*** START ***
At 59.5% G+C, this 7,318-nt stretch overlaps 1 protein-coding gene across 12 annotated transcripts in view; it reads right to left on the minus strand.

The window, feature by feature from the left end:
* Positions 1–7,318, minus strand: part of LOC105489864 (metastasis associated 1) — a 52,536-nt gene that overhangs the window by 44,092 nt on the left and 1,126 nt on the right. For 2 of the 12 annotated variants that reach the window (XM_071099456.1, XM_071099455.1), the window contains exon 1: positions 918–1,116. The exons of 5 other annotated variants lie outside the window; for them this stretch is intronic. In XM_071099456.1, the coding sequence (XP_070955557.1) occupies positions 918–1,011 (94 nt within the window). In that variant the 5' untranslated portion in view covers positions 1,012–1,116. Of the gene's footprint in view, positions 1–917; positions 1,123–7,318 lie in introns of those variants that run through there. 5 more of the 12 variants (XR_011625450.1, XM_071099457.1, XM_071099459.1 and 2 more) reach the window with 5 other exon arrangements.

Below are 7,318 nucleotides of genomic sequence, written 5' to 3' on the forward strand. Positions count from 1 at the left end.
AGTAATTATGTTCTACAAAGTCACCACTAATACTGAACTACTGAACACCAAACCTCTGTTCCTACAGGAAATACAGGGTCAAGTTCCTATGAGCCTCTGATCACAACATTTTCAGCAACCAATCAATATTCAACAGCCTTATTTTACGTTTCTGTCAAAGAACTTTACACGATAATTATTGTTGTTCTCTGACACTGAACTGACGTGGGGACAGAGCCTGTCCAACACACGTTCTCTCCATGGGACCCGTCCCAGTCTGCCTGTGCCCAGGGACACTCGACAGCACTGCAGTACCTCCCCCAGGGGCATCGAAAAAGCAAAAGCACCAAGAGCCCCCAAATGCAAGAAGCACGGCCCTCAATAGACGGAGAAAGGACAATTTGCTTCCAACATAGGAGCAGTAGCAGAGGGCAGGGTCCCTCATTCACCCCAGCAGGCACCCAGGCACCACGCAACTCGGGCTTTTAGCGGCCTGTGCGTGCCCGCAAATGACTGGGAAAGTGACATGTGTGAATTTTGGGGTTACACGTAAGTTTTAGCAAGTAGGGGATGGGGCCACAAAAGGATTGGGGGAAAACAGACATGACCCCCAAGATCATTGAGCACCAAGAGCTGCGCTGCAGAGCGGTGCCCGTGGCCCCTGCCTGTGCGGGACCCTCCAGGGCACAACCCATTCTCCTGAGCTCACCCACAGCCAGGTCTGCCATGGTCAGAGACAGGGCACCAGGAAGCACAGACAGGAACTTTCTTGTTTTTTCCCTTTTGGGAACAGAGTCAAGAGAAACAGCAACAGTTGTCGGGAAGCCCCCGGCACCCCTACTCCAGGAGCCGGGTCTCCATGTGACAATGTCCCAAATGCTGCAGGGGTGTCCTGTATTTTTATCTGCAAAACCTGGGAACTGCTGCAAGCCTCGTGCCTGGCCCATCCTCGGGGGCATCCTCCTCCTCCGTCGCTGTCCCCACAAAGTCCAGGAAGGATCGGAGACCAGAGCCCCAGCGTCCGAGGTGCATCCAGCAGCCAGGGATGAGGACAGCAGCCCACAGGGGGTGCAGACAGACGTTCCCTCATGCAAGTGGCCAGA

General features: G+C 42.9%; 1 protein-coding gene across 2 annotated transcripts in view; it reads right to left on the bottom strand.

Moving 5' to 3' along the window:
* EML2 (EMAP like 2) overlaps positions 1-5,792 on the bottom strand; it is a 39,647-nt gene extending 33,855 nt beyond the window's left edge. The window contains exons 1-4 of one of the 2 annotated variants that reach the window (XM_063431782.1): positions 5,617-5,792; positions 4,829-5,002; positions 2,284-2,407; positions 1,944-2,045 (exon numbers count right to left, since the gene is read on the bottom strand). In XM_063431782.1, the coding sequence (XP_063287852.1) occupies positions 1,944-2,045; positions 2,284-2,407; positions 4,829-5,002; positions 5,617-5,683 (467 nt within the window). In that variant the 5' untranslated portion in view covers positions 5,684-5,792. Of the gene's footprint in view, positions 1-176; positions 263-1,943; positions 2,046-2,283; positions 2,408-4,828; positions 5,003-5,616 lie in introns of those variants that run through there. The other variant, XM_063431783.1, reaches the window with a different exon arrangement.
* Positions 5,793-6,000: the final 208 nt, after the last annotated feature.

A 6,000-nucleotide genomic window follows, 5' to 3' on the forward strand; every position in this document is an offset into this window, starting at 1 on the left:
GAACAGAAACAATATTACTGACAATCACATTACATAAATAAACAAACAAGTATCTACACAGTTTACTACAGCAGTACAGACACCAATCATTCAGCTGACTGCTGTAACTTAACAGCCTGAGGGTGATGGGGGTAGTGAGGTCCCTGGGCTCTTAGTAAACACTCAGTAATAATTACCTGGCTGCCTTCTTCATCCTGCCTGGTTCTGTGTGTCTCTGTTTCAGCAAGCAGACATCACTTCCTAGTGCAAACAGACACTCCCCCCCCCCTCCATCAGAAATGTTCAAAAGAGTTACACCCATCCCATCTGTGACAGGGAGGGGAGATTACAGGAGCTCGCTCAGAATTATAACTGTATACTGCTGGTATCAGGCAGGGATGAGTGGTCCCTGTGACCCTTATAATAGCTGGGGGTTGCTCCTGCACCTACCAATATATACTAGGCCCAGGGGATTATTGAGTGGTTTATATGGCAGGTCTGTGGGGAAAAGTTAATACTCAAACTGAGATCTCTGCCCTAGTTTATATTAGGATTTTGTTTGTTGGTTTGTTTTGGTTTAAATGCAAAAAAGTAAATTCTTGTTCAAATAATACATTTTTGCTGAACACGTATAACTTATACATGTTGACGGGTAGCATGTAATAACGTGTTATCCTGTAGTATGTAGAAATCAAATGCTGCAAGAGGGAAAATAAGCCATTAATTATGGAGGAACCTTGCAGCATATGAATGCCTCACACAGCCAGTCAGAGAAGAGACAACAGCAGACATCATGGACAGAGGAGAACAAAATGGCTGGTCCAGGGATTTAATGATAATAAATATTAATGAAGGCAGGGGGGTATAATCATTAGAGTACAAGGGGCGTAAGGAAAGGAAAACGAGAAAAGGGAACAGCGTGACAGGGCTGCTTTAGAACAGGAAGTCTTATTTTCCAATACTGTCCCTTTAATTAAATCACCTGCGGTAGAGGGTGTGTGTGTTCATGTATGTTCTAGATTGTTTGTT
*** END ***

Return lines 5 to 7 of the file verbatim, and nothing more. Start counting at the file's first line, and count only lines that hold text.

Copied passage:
AGTAATTATGTTCTACAAAGTCACCACTAATACTGAACTACTGAACACCAAACCTCTGTTCCTACAGGAAATACAGGGTCAAGTTCCTATGAGCCTCTGATCACAACATTTTCAGCAACCAATCAATATTCAACAGCCTTATTTTACGTTTCTGTCAAAGAACTTTACACGATAATTATTGTTGTTCTCTGACACTGAACTGACGTGGGGACAGAGCCTGTCCAACACACGTTCTCTCCATGGGACCCGTCCCAGTCTGCCTGTGCCCAGGGACACTCGACAGCACTGCAGTACCTCCCCCAGGGGCATCGAAAAAGCAAAAGCACCAAGAGCCCCCAAATGCAAGAAGCACGGCCCTCAATAGACGGAGAAAGGACAATTTGCTTCCAACATAGGAGCAGTAGCAGAGGGCAGGGTCCCTCATTCACCCCAGCAGGCACCCAGGCACCACGCAACTCGGGCTTTTAGCGGCCTGTGCGTGCCCGCAAATGACTGGGAAAGTGACATGTGTGAATTTTGGGGTTACACGTAAGTTTTAGCAAGTAGGGGATGGGGCCACAAAAGGATTGGGGGAAAACAGACATGACCCCCAAGATCATTGAGCACCAAGAGCTGCGCTGCAGAGCGGTGCCCGTGGCCCCTGCCTGTGCGGGACCCTCCAGGGCACAACCCATTCTCCTGAGCTCACCCACAGCCAGGTCTGCCATGGTCAGAGACAGGGCACCAGGAAGCACAGACAGGAACTTTCTTGTTTTTTCCCTTTTGGGAACAGAGTCAAGAGAAACAGCAACAGTTGTCGGGAAGCCCCCGGCACCCCTACTCCAGGAGCCGGGTCTCCATGTGACAATGTCCCAAATGCTGCAGGGGTGTCCTGTATTTTTATCTGCAAAACCTGGGAACTGCTGCAAGCCTCGTGCCTGGCCCATCCTCGGGGGCATCCTCCTCCTCCGTCGCTGTCCCCACAAAGTCCAGGAAGGATCGGAGACCAGAGCCCCAGCGTCCGAGGTGCATCCAGCAGCCAGGGATGAGGACAGCAGCCCACAGGGGGTGCAGACAGACGTTCCCTCATGCAAGTGGCCAGA

General features: G+C 42.9%; 1 protein-coding gene across 2 annotated transcripts in view; it reads right to left on the bottom strand.

Moving 5' to 3' along the window: